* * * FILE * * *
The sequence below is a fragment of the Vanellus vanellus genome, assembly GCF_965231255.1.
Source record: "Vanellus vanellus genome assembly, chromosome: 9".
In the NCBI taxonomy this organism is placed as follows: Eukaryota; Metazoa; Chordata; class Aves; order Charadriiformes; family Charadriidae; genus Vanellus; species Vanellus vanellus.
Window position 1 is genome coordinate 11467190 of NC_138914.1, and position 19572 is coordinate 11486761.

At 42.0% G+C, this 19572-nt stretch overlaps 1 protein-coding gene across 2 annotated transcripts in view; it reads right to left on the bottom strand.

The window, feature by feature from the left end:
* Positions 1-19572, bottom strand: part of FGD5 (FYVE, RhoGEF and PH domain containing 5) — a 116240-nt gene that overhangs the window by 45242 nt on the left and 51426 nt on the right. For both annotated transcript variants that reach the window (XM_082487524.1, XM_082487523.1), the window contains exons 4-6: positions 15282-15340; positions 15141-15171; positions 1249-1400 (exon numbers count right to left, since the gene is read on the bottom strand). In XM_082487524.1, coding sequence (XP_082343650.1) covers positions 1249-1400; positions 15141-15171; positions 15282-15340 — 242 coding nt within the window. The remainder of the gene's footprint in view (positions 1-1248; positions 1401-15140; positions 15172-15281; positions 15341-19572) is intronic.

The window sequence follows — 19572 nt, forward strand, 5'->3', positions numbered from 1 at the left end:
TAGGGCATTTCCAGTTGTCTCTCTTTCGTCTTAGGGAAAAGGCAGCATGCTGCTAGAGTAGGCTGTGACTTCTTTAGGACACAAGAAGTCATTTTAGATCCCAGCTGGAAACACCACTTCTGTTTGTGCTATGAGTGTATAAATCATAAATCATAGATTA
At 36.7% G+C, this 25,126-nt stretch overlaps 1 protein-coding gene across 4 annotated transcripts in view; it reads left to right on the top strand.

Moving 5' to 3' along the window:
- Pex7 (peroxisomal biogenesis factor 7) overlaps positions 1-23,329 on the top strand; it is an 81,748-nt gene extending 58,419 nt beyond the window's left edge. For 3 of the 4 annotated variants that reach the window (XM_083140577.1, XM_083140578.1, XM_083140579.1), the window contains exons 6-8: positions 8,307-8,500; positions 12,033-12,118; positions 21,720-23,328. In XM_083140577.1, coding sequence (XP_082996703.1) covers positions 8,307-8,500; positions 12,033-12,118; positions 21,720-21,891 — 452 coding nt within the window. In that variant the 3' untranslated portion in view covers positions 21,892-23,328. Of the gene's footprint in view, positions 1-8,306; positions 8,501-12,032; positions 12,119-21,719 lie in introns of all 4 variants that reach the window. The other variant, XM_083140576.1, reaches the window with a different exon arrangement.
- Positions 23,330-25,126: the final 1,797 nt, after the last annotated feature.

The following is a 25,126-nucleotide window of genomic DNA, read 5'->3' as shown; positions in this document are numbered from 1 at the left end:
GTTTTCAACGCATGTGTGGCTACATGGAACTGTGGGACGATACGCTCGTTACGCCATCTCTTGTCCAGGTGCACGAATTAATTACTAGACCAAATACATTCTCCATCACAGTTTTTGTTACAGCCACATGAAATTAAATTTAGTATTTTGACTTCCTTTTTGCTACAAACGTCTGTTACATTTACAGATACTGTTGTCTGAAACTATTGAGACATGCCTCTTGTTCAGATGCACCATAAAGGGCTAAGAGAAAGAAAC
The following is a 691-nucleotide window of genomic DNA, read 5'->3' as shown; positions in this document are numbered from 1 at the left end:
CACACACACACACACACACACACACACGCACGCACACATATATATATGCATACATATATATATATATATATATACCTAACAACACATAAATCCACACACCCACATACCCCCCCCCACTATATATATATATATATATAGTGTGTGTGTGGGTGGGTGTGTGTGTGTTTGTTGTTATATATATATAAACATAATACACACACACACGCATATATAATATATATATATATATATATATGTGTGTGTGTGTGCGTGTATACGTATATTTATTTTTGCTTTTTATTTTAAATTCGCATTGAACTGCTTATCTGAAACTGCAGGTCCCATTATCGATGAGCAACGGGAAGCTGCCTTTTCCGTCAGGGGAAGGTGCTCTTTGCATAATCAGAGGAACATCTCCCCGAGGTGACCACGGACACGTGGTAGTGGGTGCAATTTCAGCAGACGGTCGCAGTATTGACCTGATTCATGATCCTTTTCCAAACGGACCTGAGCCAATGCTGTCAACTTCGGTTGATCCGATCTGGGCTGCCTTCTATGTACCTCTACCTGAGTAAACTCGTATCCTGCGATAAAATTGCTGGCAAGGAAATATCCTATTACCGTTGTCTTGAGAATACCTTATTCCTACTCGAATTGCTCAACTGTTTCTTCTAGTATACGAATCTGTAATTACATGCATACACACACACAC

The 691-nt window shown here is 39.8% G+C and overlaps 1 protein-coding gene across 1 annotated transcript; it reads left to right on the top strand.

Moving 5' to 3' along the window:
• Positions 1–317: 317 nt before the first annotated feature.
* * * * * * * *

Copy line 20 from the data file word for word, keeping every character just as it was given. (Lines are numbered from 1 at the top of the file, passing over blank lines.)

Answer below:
• Positions 1–317: 317 nt before the first annotated feature.